polycyclic aromatic hydrocarbons used as starting materials are carcinogens, and boiling in concentrated H 2 SO 4 above 500 K for carbonization is highly dangerous [ 8 ]. The carbon-based solid acid catalysts from carbohydrates with low specificsurfacearea
A new method of thermal desorption chromatography, in which hydrogen is used as carrier instead of helium, and a water bath instead of an air bath, is presented for determining the specific surface area of uranium compounds. The method proposed has a higher accuracy and a better applicability.
The thermal decomposition of ammonium perchlorate (AP) is considered to be the first step in the combustion of AP-based composite
propellants. In this report, the effect of the specific surface area of titanium oxide (TiO2) catalysts on the thermal decomposition characteristics of AP was examined with a series of thermal analysis experiments.
It was clear that the thermal decomposition temperature of AP decreased when the specific surface area of TiO2 increased. It was also possible that TiO2 influences the frequency factor of AP decomposition because there was no observable effect on the activation energy.
Authors:C. Păcurariu, R. Lazău, I. Lazău, R. Ianoş, and T. Vlase
The influence of the specific surface area on the crystallization processes of two silica gels with different specific surface
areas has been investigated in non-isothermal conditions using DTA technique. The activation energies of the crystallization
processes were calculated using four isoconversional methods: Ozawa-Flynn-Wall, Kissinger-Akahira-Sunose, Starink and Tang.
It has been established that, the decrease of the surface area from S=252.62 m2 g−1, in the case of sample GS2, to S=2.52 m2 g−1, in the case of sample GS1, has determined a slight increase of the activation energy of the crystallization process of the
gels. Regardless of the isoconversional method used, the activation energy (Eα) decreases monotonously with the crystallized fraction (α), which confirms the complex mechanism of gels crystallization.
It has been proved that the Johnson-Mehl-Avrami model cannot be applied for the crystallization processes of the studied silica
Authors:Y. Rao, R. Yadav, R. Swamy, B. Gopalan, and S. Syamsundar
The two step oxidation of UO2+x and reduction of U3O8 powders observed during Differential Thermal Analysis (DTA) has been exploited to determine their Specific Surface Areas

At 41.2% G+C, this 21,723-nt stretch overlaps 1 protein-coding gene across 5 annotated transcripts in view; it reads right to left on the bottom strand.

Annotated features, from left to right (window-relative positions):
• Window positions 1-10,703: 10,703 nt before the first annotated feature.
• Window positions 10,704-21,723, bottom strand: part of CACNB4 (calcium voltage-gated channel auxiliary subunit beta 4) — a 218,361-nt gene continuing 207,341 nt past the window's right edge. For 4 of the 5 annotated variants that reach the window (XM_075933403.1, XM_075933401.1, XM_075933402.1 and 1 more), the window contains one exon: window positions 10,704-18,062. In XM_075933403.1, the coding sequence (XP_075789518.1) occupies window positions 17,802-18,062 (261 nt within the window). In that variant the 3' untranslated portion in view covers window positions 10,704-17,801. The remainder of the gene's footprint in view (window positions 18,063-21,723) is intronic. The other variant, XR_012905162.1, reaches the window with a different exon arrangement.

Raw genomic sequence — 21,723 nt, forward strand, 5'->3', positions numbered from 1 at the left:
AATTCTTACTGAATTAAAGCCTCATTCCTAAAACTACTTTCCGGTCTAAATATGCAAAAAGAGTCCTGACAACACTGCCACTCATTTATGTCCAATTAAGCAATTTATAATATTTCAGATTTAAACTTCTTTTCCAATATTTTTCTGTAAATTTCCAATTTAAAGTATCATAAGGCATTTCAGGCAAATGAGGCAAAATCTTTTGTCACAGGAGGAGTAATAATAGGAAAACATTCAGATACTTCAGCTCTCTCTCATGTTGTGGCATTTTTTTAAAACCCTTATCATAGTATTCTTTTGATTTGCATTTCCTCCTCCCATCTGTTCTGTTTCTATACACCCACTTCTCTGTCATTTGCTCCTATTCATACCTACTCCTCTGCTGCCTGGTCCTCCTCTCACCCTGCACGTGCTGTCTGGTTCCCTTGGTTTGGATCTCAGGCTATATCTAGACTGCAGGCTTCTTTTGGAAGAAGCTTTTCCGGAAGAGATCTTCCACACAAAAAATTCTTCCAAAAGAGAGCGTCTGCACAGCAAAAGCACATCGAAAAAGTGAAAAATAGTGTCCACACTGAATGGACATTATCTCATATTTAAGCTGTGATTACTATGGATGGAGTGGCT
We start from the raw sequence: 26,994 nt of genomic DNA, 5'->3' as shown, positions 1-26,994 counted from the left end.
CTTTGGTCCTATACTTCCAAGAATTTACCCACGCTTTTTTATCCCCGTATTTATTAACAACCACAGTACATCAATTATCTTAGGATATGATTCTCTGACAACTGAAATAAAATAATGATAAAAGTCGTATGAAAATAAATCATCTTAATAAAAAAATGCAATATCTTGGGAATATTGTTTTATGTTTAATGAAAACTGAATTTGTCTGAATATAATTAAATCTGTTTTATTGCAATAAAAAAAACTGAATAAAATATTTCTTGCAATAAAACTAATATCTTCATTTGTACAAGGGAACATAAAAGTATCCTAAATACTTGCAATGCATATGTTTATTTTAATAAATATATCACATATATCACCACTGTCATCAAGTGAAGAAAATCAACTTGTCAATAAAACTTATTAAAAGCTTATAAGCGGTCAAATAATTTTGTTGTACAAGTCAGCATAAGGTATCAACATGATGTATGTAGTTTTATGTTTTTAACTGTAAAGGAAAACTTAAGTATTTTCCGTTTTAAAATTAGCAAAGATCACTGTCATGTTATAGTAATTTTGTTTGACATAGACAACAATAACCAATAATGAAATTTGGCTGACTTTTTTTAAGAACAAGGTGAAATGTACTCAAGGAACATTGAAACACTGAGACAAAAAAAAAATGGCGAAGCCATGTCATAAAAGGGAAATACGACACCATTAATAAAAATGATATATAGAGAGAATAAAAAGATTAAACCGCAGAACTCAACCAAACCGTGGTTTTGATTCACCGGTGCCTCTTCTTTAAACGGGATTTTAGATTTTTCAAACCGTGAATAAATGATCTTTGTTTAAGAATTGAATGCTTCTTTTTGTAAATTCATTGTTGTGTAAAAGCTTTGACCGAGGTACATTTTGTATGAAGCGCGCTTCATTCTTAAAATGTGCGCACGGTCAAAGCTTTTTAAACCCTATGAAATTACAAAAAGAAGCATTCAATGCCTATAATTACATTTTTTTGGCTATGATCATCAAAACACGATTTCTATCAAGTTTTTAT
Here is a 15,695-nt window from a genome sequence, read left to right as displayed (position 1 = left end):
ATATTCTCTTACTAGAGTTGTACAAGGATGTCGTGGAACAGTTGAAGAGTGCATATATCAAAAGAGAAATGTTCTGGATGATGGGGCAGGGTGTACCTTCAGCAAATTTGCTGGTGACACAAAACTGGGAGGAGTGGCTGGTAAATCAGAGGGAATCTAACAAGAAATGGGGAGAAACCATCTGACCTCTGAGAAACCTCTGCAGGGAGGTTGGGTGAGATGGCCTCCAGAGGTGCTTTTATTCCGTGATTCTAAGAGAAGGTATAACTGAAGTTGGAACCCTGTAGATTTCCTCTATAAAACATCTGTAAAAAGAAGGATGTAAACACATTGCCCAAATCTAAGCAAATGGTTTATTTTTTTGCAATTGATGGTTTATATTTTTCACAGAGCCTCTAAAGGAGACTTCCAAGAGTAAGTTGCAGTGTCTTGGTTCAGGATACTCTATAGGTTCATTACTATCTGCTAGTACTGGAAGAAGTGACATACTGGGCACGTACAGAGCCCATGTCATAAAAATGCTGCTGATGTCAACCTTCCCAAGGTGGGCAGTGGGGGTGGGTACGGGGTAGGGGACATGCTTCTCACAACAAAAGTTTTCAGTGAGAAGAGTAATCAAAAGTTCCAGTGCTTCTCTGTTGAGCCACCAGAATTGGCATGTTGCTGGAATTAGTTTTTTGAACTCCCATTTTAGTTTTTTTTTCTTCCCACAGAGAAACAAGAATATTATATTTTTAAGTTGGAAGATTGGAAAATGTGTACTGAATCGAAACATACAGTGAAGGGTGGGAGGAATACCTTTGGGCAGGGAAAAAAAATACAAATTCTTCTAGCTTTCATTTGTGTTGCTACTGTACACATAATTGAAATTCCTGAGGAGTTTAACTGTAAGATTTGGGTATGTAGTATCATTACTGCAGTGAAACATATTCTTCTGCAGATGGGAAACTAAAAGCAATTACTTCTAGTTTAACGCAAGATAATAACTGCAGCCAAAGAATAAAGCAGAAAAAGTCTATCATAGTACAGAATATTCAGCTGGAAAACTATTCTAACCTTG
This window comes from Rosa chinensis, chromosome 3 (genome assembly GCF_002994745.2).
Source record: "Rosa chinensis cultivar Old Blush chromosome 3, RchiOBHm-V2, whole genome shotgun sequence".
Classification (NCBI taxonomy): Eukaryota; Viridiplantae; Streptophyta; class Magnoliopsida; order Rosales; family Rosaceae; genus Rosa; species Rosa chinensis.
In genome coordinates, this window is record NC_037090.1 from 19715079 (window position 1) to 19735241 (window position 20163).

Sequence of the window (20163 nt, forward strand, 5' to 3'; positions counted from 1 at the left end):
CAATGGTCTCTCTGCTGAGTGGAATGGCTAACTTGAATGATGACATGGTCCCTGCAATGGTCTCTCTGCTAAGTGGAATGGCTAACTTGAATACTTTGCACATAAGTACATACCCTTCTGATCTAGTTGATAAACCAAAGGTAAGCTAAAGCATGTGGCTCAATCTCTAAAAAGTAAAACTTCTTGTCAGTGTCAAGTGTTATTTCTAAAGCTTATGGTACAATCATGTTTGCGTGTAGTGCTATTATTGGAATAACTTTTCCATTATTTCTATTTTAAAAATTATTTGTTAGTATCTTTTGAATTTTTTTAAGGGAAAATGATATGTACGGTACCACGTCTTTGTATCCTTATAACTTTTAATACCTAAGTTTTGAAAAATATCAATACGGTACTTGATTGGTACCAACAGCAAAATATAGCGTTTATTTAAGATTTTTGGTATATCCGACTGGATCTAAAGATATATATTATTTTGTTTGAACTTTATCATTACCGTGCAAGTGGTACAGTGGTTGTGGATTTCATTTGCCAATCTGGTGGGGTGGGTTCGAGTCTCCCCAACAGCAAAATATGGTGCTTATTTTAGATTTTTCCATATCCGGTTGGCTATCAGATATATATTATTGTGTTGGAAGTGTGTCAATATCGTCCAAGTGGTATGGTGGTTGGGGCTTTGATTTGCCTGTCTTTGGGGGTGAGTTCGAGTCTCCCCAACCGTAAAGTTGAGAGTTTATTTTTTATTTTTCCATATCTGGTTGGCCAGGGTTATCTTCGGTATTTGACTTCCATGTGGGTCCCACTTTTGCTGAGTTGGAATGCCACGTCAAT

(SSAs). The results obtained by this method have been compared with the Braunauer, Emmett and Teller (BET) method and are
found to be in good agreement in the SSA range of 2–4 m2/gm in the case of UO2+x obtained from ADU route and 4–8 m2/gm in the case of AUC route. A precision of ±0.1 m2/gm is obtained. The maximum temperature of oxidation and reduction of these oxides are dependent upon their preparative routes
such as Ammonium Diuranate (ADU) and Ammonium Uranyl Carbonate (AUC).
Authors:N. Sergent, P. Gélin, L. Périer-Camby, H. Praliaud, and G. Thomas
The interactions of CO with a high specific surface area tin dioxide was investigated by FTIR spectroscopy and thermogravimetric
analysis. FTIR study of CO interactions have shown that CO can adsorb on cus (coordinatively unsaturated sites) Sn4+ cation sites (band at 2201 cm-1). In addition, CO reacts with surface oxygen atoms. This leads to the partial reduction of SnO2 surface and to the formation of ionised oxygen vacancies together with the release of free electrons, which are responsible
for the loss of transmission. Formed CO2 can chemisorb on specific surface sites: on basic sites to form carbonates species and on acidic sites (Sn4+-CO2 species) which is in competition with the formation of Sn4+-CO species. TG experiment have shown that the reduction of SnO2 by CO at 400°C occurs in two steps. First, the reduction of SnO2 surface, which is a quick phenomenon. This has allowed to evaluate that more than 12% of reducible surface oxygens can react
with CO, essentially because of the presence of a large amount of surface hydroxyl groups. The second step of the reduction
of SnO2 would be the progressive reduction of SnO2 bulk by the slow diffusion of oxygen atoms from the bulk to the surface.
We propose to install a balance at the surface of Mars. In this paper we present a survey on tasks which could be accomplished
by means of a balance. The determination of the specific surface area and porosity of Martian soil and other sorption experiments
are discussed. Criteria for the choice of a suitable balance type are given.
Gas sorption phenomena can be used to characterise porous solids and dispersed materials. Usually isotherms of nitrogen and noble gases like He, Ar, Kr are measured at low temperatures (77–90 K). Other gases and vapours like water, CO2 and benzene are used at near ambient conditions of pressure and temperature. From the amount of gas adsorbed on the (external or internal) surface characteristic quantities like the specific surface area, specific pore volume and pore spectrum of the material are derived by standardised methods. Experimental techniques most often used are the carrier gas, the volumetric/manometric and the gravimetric method. A comprehensible overview of today's available instruments, their advantages and drawbacks is given.